Guitar Making; Tradidtion & Technology


   I was alive in the forest

  I was cut by the cruel axe

  In life I was silent

  In death I sweetly sing 

  -Inscription on the face frets of an Elizabethan lute

I have a strong suspicion that I’m apart of a vast  group of amateur luthiers who pay a daily tribute to the work of William R. Cumpiano & Jonathan D. Natelson. This book which has been accurately categorized as the “Bible of the craft” by none other than C.F. Martin IV, takes an eager mind through every aspect of guitar making one can imagine. It’s safe to assume that many who take up guitar making have some sort of back ground in furniture or cabinet making, and understand grain direction and how to look for a plank that has been quarter sawn from one that is flat sawn. Even if I’m wrong on this, Cumpiano & Natelson throughly explain how to seek out such planks. The book begins with some ideas on the tools you’ll need and some work bench appliances you can build that you will use throughout the project. From here you move through every stage, including finger tapping for tone, building and carving the neck, hand planing the sound board to the correct thickness, making and cutting rosettes, fret work, and the  finish. There is much I left out, but hopefully you can get a picture of how complete this book is.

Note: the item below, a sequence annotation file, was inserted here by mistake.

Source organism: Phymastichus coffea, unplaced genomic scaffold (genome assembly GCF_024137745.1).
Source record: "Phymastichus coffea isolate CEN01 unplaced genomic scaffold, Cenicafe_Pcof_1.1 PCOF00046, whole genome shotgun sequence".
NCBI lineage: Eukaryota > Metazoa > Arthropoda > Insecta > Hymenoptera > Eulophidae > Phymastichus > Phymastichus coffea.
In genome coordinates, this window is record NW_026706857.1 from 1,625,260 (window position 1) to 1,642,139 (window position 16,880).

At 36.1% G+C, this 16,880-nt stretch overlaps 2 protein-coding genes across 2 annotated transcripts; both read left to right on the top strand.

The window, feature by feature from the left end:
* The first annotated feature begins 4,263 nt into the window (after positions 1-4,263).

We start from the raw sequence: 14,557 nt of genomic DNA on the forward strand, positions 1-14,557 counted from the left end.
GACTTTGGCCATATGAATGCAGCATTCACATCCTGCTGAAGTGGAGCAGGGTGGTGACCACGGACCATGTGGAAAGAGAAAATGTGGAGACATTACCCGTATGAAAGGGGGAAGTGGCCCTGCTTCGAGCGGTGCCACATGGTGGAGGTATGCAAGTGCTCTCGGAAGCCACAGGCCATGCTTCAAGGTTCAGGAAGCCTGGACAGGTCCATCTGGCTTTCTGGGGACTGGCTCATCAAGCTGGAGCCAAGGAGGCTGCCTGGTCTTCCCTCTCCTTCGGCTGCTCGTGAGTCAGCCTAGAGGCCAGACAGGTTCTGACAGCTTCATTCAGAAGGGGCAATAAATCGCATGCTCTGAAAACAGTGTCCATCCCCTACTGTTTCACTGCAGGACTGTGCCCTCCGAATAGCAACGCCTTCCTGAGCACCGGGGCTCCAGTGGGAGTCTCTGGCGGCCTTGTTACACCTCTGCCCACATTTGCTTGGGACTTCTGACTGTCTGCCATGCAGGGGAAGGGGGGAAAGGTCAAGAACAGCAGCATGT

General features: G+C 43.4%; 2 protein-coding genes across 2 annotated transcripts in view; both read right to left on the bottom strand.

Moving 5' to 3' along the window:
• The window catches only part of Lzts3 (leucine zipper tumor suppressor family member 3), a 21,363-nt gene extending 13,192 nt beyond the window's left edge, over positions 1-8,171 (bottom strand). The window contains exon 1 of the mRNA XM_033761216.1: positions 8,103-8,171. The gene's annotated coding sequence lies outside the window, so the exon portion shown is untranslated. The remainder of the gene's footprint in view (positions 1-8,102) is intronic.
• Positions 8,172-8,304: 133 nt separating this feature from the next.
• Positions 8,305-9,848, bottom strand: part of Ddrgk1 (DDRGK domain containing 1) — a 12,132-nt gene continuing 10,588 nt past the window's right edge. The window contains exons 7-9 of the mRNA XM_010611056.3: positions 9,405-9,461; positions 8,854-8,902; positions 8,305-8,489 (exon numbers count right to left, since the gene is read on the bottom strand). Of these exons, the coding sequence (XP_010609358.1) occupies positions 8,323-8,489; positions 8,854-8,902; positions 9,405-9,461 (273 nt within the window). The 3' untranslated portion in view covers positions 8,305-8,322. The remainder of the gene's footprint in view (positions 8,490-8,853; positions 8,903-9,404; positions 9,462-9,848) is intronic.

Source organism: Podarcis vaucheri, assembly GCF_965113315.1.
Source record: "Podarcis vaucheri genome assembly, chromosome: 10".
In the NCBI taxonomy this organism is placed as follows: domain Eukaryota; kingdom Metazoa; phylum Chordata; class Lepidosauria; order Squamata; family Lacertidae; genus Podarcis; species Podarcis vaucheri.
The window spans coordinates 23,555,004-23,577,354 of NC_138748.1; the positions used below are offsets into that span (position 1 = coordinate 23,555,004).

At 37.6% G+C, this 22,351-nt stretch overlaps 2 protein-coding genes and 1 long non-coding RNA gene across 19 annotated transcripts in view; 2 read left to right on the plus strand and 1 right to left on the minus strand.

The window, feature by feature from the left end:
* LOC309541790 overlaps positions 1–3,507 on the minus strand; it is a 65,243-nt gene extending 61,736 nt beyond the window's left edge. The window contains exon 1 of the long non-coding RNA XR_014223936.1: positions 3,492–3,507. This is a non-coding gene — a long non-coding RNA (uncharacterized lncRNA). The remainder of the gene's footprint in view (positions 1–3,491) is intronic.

The two guitars being built for the book was steel string,and a classical. How do I find tips on building my Bass from a book like this? The chapter on making and installing a truss rod is one example I’m using now. I could buy truss rod, and a super special router bit that is only for cutting the slot for the truss rod I just bought, all this for about $40 plus shipping/handling. Or I can go buy a piece of 3/16 for about $12. You know the same place that will sell me that truss rod and bit will also make me a pre-slotted, pre-radiused fret board in ebony for about $45! While I’m at it why don’t I just scrap what I’ve poured my soul into and buy a guitar kit! That might work for some people but I’d rather spend my money on some more tools, and rest at night knowing I made this Bass. I use handtools where I can, and  believe in making something as far away from a production/factory setting as possible. This idea too was something that I had, and after reading this book I was amazed at how unwavering this thought had become. If you own a copy of this amazing book then by know you’ve already seen the quote up above.

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